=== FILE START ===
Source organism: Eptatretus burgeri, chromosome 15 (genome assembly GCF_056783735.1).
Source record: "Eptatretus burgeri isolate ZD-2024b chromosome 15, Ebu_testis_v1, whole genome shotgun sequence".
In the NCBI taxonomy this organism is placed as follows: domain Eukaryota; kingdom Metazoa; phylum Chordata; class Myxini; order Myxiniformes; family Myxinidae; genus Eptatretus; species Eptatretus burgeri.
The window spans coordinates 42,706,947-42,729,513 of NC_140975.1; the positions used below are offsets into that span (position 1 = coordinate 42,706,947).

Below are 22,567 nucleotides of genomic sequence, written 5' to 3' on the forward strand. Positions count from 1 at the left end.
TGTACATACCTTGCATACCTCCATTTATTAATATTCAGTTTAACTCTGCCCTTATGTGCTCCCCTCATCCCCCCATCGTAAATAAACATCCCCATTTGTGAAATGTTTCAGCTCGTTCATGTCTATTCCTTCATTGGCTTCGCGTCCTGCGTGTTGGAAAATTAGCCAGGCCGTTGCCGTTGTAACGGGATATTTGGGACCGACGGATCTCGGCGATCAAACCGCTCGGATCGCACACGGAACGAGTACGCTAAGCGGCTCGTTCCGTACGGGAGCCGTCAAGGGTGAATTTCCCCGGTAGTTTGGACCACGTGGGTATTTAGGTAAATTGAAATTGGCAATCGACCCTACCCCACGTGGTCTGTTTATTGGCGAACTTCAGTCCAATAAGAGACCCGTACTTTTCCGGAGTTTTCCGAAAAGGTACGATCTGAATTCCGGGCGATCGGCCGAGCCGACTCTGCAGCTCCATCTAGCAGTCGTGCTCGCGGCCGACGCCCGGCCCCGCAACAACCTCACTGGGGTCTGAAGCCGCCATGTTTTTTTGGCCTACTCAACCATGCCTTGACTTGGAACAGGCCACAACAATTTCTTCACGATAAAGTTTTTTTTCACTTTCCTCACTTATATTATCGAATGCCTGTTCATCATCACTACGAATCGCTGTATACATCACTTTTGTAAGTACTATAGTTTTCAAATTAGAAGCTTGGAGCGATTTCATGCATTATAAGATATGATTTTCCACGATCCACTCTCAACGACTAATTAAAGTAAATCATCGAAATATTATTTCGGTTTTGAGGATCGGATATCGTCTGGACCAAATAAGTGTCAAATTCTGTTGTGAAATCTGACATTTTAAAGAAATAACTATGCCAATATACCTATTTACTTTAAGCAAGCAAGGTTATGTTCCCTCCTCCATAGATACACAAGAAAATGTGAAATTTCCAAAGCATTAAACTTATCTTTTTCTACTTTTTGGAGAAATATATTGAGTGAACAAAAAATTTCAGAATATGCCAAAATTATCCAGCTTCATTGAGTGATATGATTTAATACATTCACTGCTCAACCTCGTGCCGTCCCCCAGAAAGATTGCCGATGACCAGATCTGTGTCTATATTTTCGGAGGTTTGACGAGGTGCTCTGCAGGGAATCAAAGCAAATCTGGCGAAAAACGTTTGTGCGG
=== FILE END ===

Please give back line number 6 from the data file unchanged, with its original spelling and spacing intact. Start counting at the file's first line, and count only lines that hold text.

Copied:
TGTACATACCTTGCATACCTCCATTTATTAATATTCAGTTTAACTCTGCCCTTATGTGCTCCCCTCATCCCCCCATCGTAAATAAACATCCCCATTTGTGAAATGTTTCAGCTCGTTCATGTCTATTCCTTCATTGGCTTCGCGTCCTGCGTGTTGGAAAATTAGCCAGGCCGTTGCCGTTGTAACGGGATATTTGGGACCGACGGATCTCGGCGATCAAACCGCTCGGATCGCACACGGAACGAGTACGCTAAGCGGCTCGTTCCGTACGGGAGCCGTCAAGGGTGAATTTCCCCGGTAGTTTGGACCACGTGGGTATTTAGGTAAATTGAAATTGGCAATCGACCCTACCCCACGTGGTCTGTTTATTGGCGAACTTCAGTCCAATAAGAGACCCGTACTTTTCCGGAGTTTTCCGAAAAGGTACGATCTGAATTCCGGGCGATCGGCCGAGCCGACTCTGCAGCTCCATCTAGCAGTCGTGCTCGCGGCCGACGCCCGGCCCCGCAACAACCTCACTGGGGTCTGAAGCCGCCATGTTTTTTTGGCCTACTCAACCATGCCTTGACTTGGAACAGGCCACAACAATTTCTTCACGATAAAGTTTTTTTTCACTTTCCTCACTTATATTATCGAATGCCTGTTCATCATCACTACGAATCGCTGTATACATCACTTTTGTAAGTACTATAGTTTTCAAATTAGAAGCTTGGAGCGATTTCATGCATTATAAGATATGATTTTCCACGATCCACTCTCAACGACTAATTAAAGTAAATCATCGAAATATTATTTCGGTTTTGAGGATCGGATATCGTCTGGACCAAATAAGTGTCAAATTCTGTTGTGAAATCTGACATTTTAAAGAAATAACTATGCCAATATACCTATTTACTTTAAGCAAGCAAGGTTATGTTCCCTCCTCCATAGATACACAAGAAAATGTGAAATTTCCAAAGCATTAAACTTATCTTTTTCTACTTTTTGGAGAAATATATTGAGTGAACAAAAAATTTCAGAATATGCCAAAATTATCCAGCTTCATTGAGTGATATGATTTAATACATTCACTGCTCAACCTCGTGCCGTCCCCCAGAAAGATTGCCGATGACCAGATCTGTGTCTATATTTTCGGAGGTTTGACGAGGTGCTCTGCAGGGAATCAAAGCAAATCTGGCGAAAAACGTTTGTGCGG